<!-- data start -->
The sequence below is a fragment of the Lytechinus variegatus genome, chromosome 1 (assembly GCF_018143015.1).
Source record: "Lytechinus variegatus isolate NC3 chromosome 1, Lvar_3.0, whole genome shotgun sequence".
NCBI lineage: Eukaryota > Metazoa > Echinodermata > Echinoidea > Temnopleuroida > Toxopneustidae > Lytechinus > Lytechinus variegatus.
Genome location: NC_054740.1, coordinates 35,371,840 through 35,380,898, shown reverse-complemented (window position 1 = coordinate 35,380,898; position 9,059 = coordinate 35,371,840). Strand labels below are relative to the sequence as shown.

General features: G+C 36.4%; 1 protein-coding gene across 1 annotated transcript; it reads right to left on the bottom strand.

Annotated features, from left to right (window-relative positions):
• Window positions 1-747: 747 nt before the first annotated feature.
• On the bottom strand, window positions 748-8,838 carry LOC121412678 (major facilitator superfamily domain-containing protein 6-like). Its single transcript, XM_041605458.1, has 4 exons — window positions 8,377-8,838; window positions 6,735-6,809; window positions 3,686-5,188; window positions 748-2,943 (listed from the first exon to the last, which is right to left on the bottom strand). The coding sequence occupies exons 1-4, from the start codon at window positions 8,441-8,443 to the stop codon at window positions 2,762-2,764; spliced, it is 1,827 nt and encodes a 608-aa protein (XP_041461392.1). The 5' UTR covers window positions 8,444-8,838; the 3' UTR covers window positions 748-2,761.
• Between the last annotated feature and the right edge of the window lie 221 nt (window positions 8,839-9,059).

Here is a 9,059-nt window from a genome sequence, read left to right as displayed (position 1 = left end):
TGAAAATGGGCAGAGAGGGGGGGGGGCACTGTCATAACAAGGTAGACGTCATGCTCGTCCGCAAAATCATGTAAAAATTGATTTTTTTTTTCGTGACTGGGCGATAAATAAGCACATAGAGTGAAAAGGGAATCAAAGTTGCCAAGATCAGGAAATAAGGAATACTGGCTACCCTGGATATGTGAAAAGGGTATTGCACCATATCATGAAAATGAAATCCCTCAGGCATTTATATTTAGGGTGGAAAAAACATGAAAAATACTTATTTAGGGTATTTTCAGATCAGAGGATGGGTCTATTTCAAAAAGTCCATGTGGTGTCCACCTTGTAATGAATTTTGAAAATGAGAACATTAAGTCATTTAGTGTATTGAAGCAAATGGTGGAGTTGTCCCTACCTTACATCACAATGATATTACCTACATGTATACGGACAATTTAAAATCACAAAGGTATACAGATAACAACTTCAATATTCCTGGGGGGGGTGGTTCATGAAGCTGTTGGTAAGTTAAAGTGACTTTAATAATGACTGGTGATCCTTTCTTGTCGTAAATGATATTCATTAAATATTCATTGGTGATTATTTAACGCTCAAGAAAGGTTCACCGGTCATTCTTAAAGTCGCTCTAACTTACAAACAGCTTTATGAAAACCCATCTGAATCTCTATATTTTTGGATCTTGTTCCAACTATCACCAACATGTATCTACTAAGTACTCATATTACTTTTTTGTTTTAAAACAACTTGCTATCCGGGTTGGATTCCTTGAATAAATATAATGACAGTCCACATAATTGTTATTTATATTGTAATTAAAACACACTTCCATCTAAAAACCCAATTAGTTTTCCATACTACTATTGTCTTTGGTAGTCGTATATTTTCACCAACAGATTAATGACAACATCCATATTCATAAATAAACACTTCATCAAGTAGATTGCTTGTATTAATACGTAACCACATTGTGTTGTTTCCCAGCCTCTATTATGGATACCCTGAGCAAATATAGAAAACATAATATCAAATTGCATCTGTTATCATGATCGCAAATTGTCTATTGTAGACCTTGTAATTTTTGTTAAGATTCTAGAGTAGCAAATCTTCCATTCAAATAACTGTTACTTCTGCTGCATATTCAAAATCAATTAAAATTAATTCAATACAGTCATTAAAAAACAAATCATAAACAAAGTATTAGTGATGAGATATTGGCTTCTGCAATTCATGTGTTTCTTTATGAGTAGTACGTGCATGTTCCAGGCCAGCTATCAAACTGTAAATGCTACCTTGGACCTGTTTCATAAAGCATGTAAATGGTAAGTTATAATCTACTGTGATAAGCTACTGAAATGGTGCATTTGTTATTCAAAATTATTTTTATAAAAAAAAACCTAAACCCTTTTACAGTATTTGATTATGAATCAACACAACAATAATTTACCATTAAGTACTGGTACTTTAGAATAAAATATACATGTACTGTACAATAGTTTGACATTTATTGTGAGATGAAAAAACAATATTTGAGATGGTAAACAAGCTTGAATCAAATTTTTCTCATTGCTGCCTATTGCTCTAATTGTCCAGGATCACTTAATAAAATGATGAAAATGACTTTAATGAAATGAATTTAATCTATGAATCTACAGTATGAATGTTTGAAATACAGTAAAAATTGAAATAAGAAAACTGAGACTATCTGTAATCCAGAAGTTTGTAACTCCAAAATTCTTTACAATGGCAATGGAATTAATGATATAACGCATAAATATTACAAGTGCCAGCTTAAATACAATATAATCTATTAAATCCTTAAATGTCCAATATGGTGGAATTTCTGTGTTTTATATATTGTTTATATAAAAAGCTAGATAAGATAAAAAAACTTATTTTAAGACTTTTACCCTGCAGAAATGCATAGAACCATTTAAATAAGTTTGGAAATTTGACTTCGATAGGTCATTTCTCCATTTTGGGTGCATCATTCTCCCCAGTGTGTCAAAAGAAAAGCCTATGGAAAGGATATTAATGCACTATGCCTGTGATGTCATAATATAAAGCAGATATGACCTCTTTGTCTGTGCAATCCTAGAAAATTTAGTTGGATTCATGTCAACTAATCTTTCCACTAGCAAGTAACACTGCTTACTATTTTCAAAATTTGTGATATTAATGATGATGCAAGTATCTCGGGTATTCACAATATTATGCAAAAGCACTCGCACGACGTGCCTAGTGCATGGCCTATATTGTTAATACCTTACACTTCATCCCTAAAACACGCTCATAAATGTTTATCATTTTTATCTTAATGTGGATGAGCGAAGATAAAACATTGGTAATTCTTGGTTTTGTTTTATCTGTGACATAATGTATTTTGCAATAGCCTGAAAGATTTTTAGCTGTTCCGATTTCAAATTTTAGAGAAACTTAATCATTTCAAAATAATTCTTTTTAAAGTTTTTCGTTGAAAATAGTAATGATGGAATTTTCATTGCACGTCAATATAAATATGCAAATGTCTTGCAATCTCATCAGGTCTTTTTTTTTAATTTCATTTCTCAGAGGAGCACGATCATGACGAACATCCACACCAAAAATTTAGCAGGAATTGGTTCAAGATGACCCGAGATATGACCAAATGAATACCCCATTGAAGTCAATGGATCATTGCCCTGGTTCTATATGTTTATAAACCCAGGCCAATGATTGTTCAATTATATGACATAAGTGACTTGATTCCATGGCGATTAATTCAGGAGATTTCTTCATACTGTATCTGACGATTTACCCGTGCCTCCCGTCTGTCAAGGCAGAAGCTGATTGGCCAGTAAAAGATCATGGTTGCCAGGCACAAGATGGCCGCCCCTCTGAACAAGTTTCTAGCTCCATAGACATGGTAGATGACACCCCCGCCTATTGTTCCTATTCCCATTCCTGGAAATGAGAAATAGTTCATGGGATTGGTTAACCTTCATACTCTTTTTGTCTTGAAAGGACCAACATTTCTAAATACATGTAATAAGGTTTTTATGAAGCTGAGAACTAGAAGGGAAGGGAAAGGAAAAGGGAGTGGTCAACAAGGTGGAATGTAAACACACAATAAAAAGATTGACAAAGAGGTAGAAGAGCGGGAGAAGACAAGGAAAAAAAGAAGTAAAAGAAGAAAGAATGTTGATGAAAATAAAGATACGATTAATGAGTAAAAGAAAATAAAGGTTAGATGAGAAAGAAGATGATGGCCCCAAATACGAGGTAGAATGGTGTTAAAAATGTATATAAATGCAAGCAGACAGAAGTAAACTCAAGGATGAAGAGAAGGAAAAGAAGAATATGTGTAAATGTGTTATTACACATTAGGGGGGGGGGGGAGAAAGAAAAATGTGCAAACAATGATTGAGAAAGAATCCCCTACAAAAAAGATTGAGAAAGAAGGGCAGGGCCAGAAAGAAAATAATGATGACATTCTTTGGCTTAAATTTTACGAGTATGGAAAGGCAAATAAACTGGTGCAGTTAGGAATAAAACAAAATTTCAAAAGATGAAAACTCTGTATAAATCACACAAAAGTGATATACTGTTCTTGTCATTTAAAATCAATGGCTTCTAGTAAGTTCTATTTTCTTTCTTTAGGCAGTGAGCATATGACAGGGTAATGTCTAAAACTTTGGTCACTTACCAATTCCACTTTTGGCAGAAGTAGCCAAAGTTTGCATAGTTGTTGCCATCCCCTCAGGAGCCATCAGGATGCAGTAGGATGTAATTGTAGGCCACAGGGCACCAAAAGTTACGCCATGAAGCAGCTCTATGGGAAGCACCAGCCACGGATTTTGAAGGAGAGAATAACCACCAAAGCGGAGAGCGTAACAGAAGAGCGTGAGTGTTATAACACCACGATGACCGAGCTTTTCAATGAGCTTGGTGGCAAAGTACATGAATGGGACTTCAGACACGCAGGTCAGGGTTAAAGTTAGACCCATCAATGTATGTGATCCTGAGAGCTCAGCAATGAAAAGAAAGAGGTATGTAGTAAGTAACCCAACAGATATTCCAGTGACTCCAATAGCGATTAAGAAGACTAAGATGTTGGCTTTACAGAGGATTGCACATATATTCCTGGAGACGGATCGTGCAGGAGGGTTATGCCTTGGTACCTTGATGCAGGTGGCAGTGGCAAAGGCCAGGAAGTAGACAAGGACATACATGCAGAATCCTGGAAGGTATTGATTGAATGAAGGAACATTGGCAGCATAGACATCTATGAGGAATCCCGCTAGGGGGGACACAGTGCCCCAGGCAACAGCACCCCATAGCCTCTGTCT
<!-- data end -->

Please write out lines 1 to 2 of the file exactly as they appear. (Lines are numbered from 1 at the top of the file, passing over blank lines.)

The sequence below is a fragment of the Lytechinus variegatus genome, chromosome 1 (assembly GCF_018143015.1).
Source record: "Lytechinus variegatus isolate NC3 chromosome 1, Lvar_3.0, whole genome shotgun sequence".